to let DD call the robot-dinosaurs "ih-thee" (kitty) without correction because it's CUTE(10 Posts)
My parents are convinced she's starting onto poor pronunciation and sentence structure. IL's despair of her ever learning her numbers and letters.
She's 9 months old FFS and since she was 7 months everything that moves has been "ih-thee" - including the cat. I always tell her the real names of things, but don't see the point in correcting her.
I say she has plenty of time left to learn letters and numbers and proper pronunciation. Why does a nine-month-old need to know her numbers anyway? I'm putting her to work sweeping the chimney, not at the till!
YANBU that is too cute and should be cherished (it won't last long)
My DS used to miss the first sound off every word so daddy would become 'addy'. Don't know why he because could make all the sounds separately when necessary. But it was very cute.
Nursery teacher used to talk to us like slack parents for not correcting him. We were like he's our baby and it's soo cute or is that 'ooo ute! She didn't laugh
yanbu, at 9 months this really does not matter!!! your parents and ILs must be extremely ott and pushy if they are worrying like that at this age
I do hope that she is at the very least reading fluently now though
Her Grandparents sound bonkers!
It will be no time before she is saying things correctly and have no recollection of calling everything Kitty. I long for the days when DS has many mispronunciations.
Yanbu she is only 9 months!
My dd2 is 4 and still describes timid animals as 'nerbous' which still makes me smile
lol, yes, her grandparents are bonkers.
All of them are a wee bit OTT competitive (MIL and FIL are locked in a aren't-we-getting-along-so-well competition ATM). She won't get into the best schools and her life will be ruined forEVER!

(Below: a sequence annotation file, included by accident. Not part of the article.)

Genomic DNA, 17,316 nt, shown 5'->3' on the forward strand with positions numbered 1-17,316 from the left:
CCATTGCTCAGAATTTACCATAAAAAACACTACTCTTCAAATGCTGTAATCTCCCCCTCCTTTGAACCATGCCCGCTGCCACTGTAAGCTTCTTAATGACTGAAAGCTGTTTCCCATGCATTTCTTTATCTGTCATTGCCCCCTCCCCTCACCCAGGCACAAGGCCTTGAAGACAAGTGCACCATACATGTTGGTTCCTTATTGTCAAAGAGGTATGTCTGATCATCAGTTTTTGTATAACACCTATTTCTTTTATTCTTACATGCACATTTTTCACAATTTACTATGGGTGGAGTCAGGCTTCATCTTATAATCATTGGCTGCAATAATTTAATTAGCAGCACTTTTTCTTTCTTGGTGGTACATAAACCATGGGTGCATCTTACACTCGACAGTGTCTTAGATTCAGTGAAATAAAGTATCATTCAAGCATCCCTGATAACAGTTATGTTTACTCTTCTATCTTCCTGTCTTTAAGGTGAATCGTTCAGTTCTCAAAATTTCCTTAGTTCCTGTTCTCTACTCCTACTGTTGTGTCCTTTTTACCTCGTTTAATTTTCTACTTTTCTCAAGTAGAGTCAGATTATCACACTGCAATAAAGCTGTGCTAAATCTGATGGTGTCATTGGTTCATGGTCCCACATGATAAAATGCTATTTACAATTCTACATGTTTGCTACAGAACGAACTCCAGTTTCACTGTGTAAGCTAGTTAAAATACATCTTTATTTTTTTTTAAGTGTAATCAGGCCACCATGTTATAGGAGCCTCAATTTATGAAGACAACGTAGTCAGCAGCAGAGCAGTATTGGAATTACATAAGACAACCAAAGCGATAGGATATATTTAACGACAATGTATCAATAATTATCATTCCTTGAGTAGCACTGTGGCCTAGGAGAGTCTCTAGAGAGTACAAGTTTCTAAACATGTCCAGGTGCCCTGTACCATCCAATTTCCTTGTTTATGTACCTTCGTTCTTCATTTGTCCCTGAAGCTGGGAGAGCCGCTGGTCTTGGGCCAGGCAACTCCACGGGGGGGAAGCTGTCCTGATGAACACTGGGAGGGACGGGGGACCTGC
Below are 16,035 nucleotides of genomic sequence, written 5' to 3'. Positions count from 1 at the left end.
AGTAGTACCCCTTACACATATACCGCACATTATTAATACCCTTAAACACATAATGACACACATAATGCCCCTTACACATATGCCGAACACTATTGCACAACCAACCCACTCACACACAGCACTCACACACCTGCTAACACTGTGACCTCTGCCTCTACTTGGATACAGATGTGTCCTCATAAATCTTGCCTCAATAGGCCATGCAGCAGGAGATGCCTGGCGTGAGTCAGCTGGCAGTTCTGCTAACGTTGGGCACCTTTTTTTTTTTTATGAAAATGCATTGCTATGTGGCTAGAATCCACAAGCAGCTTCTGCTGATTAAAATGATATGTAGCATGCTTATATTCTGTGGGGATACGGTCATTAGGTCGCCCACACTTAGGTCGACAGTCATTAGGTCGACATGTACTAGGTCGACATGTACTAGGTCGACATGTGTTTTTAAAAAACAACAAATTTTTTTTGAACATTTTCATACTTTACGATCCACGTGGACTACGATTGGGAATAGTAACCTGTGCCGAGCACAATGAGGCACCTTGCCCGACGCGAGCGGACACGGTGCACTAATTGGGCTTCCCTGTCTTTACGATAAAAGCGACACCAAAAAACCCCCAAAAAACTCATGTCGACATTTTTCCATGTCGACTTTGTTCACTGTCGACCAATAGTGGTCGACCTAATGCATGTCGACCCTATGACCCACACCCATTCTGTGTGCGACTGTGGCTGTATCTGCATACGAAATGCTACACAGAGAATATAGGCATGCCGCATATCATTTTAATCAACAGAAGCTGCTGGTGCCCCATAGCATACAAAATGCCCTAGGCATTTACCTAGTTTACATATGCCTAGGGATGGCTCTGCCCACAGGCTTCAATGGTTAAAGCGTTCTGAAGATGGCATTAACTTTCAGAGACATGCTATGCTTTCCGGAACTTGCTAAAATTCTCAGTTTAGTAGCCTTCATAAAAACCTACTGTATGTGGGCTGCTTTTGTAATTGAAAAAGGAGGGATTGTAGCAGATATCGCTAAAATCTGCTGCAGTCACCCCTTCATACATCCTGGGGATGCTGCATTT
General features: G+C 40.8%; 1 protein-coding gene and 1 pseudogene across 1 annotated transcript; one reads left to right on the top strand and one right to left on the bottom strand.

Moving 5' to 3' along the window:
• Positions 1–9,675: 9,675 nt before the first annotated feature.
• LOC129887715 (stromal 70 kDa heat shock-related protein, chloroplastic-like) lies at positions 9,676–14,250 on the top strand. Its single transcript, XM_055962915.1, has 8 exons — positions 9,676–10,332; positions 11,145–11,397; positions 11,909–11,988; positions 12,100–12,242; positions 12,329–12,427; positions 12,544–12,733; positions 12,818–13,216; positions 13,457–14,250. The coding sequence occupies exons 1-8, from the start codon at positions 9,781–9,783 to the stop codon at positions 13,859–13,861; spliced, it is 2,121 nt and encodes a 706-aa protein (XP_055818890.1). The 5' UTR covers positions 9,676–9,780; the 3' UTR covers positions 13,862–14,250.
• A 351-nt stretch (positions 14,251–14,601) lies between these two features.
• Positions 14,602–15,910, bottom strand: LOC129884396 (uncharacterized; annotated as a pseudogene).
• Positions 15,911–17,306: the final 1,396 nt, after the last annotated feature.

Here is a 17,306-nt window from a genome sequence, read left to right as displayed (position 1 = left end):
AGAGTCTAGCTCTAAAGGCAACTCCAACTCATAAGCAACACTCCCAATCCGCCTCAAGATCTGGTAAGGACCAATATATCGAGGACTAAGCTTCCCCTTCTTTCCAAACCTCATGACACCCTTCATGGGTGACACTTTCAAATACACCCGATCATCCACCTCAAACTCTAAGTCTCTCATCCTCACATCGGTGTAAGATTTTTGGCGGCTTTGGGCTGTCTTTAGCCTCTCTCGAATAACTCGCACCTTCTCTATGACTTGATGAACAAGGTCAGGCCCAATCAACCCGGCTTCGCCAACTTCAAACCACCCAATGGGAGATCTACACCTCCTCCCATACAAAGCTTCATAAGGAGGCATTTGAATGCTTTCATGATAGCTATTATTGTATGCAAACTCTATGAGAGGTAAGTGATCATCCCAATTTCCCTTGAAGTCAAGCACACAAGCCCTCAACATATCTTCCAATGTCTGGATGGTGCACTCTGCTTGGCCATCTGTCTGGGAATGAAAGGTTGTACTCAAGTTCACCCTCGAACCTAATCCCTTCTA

Step-MIL tells me that babies in her care always start talking at nine months and know their letters/numbers by 12 months. All I can think (very quietly to my self) is that the only reason one would push tots so hard is to show them off.
However my tot is a little person, not a parlour trick and as such doesn't have need for her letters or numbers until either school time or when she shows an interest, whichever comes first. At their last visit IL's bought DD stacks of letter/number-related toys because we had been shirking our parental responsibilities and buying her funny-looking stuffies and nice things to chew on.
I can't wait until she starts mispronouncing other words too. Right now all she can manage is making her "oooo" face while pointing at the "ih-thee"
At 9m she's actually quite advanced if she's naming things, and not just that but differentiating between moving and non-moving things.
Oh bless... My DS was practically apoplectic when he saw helicopters for the first time. We were in New York for my sisters wedding and I have a million pics of him pointing up at the sky in absolute awe and wonder, and every time he said Oo-gadda (helicopter)! I never corrected him, I used to laugh and repeat it too....
He learnt to say Helicopter all by himself eventually. Now he knows the difference between a chinook and a helicopter.. but gets just as excited...
Hiding was 'Idin' as in eye-din... that was hysterical, anything he couldn't see fully was eye-din... there were some really funny tales from his understanding and use of that word, but again he grew out of that too.
Enjoy all these lovely times, they pass so quickly, but you can torment her later, in her teens, with them...
PrettyCandles I can remember the moment when the moving vs non-moving things light went off in her head. She was 6.5 months and it was at a zoo while looking at the elephants. When one of them turned round and walked over to us she looked as though the sofa had just stood up and walked away!
Ever since then she has paid very close attention to moving things. I think she calls them kitties because we have a cat, who we call kitty every time he appears (single most named thing in the house).
Personally I think she learned how to crawl just to get her little hands on the poor fellow
I can't take credit though, she's always been very observant and pretty clever. I dread the day when she turns her mind towards thwarting me and sometimes wish for a less-clever child
Join the discussion
Registering is free, easy, and means you can join in the discussion, watch threads, get discounts, win prizes and lots more.Register now »
Already registered? Log in with:
Please login first.